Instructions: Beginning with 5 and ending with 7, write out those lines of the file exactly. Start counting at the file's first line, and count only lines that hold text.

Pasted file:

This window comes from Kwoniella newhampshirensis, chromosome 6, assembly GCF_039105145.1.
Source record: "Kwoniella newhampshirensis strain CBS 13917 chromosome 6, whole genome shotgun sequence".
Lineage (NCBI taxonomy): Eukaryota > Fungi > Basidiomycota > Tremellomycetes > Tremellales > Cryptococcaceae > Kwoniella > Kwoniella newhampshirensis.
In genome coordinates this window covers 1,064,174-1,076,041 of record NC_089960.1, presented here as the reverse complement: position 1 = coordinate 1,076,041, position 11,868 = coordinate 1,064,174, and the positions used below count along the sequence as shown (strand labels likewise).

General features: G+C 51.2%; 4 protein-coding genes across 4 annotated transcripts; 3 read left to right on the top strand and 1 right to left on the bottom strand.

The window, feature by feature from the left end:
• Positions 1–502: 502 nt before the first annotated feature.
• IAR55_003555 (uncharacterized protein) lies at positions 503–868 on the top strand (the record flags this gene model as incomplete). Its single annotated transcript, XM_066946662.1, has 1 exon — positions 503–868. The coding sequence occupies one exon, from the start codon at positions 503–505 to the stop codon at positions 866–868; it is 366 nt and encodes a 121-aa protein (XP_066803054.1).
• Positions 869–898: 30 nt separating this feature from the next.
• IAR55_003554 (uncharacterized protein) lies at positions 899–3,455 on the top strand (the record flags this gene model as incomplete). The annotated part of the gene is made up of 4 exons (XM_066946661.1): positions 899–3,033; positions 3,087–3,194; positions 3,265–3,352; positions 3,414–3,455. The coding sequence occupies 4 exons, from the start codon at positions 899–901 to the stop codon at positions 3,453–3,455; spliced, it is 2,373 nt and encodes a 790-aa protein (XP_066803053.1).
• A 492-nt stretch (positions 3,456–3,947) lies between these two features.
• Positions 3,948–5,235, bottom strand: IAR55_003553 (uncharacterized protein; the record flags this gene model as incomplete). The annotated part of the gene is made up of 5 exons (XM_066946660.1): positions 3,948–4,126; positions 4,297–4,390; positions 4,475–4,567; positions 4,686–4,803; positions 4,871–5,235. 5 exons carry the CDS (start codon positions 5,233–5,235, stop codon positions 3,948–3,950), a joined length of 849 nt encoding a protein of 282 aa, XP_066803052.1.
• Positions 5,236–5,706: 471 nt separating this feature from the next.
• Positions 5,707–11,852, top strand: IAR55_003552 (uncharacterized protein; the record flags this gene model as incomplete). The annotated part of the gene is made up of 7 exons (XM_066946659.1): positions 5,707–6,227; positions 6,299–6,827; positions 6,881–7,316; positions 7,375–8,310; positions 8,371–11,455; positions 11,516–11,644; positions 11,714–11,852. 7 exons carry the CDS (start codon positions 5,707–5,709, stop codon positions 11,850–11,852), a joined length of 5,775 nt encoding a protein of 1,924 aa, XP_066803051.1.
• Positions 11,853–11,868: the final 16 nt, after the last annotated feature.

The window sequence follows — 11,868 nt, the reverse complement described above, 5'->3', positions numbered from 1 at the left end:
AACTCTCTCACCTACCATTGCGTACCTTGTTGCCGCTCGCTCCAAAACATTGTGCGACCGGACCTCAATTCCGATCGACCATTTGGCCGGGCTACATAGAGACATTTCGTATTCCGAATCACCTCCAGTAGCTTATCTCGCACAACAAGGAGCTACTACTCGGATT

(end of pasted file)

General features: G+C 51.2%; 4 protein-coding genes across 4 annotated transcripts; 3 read left to right on the top strand and 1 right to left on the bottom strand.

The window, feature by feature from the left end:
• Positions 1–502: 502 nt before the first annotated feature.